After location and soil, one of the most important choices for a successful gardening experience is the choice of seed. Most seeds are generally considered to be heirloom, hybridized or genetically modified.
Heirloom seeds are selected and are not genetically modified or hybrid. Seed from an heirloom plant is generally open-pollinated and saved from the most desirable plants producing seed that is, with a few exceptions, the same as the original. Desirable plants are selected for colour, size, vigour, disease resistance and so on.
Heirloom seeds that are grown locally or regionally may adapt to climate conditions. Over the growing seasons, seed that produces faster maturing plants will be the ones that produce seed more quickly for the next growing season which can be desirable. One disadvantage of harvesting the first seed produced from some plants like early bolting lettuce varieties is that it encourages early bolting in future lettuce plantings. For vegetables like lettuce, harvesting the seed produced later on the plant is generally more desirable.
Hybridization is the controlled cross-pollination of two or more varieties of the same plant. These seeds may be a good choice for home gardeners who do not wish to save their own seed. The hybrid plants will grow and produce as expected but the seed cannot be saved as it will not be the same as the hybrid parent and is usually sub-standard.
Corn varieties are selected for earliness and for germination in cold climates. Modification in cob type, water requirements, growth habit and other characteristics are achieved by selection and hybridization. Many corn varieties still require isolation so that even corn growing in a neighbour’s garden could cross-pollinate with corn in your garden.
Varieties of open-pollinated vegetables such as squash, cucumbers and other vine crops, if planted close to one another, will cross-pollinate, resulting in plants that do not produce much useable fruit. For most gardeners, planting only one variety of the same class of plant in the garden won’t cause any problems.
Genetically modified seed is produced by the insertion of extra-species genes into the plant. Research has been conducted with specific genes from fish inserted into tomatoes and strawberries to make them more frost tolerant. Similar gene research using soil-born organisms have been inserted into potatoes and corn to prevent insect damage. Unfortunately, in some cases these plants have been implicated in motor neurone complications with ALS-like symptoms.
Genetically modified organism (GMO) seeds produce similar seeds. These seeds have been developed for specific character traits and are patented. These seeds are generally more expensive and come with a prohibition against the producer saving the seed for his own use or for sale as seed. The large agro-industry thus can control the type of seed produced on many farms.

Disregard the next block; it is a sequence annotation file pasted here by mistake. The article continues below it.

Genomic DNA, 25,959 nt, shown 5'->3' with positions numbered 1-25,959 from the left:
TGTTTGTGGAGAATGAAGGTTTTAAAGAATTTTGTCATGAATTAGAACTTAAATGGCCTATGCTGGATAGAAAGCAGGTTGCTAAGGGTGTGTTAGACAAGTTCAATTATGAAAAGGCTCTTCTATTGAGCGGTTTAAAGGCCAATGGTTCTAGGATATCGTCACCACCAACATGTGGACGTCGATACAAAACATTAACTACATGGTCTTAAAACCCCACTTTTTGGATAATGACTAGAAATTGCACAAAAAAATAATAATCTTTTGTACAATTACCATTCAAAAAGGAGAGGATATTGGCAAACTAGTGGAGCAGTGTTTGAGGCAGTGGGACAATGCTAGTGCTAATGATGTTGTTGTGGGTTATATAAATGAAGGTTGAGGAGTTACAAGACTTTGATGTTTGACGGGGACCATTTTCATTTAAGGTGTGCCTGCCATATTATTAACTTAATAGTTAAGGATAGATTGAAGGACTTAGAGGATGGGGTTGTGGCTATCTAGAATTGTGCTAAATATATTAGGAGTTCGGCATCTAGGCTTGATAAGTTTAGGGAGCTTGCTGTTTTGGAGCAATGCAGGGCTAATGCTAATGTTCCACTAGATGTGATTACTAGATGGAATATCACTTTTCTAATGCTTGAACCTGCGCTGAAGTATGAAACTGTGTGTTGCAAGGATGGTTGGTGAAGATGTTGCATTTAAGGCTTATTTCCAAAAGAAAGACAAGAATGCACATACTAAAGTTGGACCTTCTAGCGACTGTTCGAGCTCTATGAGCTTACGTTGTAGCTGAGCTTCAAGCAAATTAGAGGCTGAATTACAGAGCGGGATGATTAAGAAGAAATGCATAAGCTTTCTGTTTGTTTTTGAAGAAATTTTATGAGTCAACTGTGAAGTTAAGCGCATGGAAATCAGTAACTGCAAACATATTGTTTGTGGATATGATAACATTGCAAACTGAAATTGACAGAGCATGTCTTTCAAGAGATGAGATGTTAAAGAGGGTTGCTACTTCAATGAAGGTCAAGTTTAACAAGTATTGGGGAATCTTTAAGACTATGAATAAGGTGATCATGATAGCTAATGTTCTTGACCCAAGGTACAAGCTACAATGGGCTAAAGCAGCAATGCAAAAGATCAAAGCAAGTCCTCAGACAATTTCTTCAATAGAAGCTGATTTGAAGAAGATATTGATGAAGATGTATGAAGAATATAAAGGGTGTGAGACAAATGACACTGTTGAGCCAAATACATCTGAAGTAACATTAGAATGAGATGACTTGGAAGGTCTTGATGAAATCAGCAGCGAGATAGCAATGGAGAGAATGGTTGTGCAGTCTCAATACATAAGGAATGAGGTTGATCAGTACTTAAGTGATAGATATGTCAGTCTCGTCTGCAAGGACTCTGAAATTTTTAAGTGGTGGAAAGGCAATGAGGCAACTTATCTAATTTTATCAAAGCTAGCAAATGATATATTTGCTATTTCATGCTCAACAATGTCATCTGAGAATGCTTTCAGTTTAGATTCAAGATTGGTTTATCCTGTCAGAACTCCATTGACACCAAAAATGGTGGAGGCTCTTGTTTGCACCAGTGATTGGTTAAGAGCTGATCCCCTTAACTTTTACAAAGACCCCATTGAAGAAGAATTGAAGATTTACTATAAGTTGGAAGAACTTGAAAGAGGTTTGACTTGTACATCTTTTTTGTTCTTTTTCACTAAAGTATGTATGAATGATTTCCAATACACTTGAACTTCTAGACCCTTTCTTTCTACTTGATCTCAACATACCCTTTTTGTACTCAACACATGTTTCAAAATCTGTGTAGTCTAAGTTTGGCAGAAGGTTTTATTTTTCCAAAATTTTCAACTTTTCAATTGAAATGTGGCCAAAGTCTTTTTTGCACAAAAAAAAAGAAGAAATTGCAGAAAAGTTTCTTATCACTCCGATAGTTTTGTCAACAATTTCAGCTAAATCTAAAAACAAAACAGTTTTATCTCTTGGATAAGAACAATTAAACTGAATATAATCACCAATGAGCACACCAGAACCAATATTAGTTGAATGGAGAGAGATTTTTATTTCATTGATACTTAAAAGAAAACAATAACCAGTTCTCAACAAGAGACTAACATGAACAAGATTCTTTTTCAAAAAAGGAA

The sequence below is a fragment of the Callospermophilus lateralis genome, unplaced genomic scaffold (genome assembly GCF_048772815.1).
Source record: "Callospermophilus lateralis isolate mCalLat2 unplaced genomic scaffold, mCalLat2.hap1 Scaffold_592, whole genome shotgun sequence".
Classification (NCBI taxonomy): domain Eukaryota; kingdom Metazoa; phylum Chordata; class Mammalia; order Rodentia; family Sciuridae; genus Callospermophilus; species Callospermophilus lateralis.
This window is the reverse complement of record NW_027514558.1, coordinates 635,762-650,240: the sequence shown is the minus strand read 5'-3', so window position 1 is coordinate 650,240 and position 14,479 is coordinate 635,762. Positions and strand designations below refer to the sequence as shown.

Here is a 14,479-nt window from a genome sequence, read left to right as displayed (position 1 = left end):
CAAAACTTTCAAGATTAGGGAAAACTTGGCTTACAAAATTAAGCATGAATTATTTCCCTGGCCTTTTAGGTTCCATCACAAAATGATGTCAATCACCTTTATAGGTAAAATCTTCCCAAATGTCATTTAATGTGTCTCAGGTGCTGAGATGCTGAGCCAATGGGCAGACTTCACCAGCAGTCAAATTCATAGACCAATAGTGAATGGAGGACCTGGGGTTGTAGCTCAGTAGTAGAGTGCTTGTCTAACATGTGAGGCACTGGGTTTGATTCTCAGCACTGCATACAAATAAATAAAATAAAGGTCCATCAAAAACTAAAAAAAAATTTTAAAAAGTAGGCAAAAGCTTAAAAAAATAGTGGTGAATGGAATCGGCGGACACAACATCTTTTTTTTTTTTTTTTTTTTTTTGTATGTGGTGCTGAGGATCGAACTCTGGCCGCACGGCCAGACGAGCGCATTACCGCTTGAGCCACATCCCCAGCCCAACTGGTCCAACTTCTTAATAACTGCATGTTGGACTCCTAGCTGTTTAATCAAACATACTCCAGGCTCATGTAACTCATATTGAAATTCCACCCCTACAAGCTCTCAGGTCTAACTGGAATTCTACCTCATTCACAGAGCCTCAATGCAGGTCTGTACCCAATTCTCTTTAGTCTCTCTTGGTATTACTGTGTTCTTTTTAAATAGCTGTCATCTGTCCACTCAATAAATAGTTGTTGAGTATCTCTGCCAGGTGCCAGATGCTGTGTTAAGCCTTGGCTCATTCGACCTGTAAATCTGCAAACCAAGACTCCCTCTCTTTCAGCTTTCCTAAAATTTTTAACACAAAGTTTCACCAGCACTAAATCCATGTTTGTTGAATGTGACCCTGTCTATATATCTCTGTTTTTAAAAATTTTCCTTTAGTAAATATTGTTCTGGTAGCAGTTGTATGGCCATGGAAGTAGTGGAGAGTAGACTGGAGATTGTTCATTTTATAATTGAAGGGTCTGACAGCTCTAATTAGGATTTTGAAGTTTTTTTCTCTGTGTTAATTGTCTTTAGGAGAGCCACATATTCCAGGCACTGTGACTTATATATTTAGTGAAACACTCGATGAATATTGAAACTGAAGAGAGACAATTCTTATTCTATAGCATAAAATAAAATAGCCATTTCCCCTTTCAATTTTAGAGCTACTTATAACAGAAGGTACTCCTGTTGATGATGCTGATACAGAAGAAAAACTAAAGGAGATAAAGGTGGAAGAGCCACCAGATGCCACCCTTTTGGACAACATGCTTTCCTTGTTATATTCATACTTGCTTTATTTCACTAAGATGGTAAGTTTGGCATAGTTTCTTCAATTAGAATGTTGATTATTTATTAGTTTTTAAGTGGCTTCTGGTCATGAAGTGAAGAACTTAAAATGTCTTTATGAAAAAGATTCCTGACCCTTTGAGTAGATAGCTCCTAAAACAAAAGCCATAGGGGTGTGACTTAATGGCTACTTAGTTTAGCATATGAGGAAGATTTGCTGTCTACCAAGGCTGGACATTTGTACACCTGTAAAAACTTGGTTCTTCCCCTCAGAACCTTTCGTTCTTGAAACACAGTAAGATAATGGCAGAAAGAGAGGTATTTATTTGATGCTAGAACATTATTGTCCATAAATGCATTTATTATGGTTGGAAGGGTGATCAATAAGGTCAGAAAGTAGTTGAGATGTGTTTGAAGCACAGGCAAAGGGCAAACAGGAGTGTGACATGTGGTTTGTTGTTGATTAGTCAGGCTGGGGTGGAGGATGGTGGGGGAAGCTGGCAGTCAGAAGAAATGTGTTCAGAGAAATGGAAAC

Virtually all field corn, soybeans and canola produced in North America is GMO. Organically certified products cannot be GMO and must be produced under a number of rigorous regulated requirements such as specified distances from other fields.
The long-term health effects of consuming foods containing GMO’s are not well known. One such concern is the insertion of a nut gene into soybeans to increase oil production that has lead to a significant increase in the incidence of allergies to soy products. Soy is included in a vast array of processed food, limiting the food choice for those sensitive to soybeans.
Some of our favourite garden crops can only be reliably produced if started plants are used. It is economical and interesting to start plants indoors with one’s own chosen seeds. Many people like to buy 12 packs of small plants such as tomatoes early in the season and grow them in individual pots. When the outdoor planting season arrives, these plants may have become large, well rooted and sometimes already producing. Locally grown nursery plants are readily available from local greenhouses, usually providing plants adapted to conditions in east-central Saskatchewan.
Greenhouse grown plants may be produced from heirloom, hybrid or GMO seeds. If purchasing seed, information is usually printed on the seed package and should be checked to determine how it was produced.
Choosing the most appropriate seed for growing food is usually rewarding and fruitful. First time or inexperienced gardeners can benefit further by getting to know an experienced local gardener and having that person act as a garden mentor, ensuring a successful productive experience.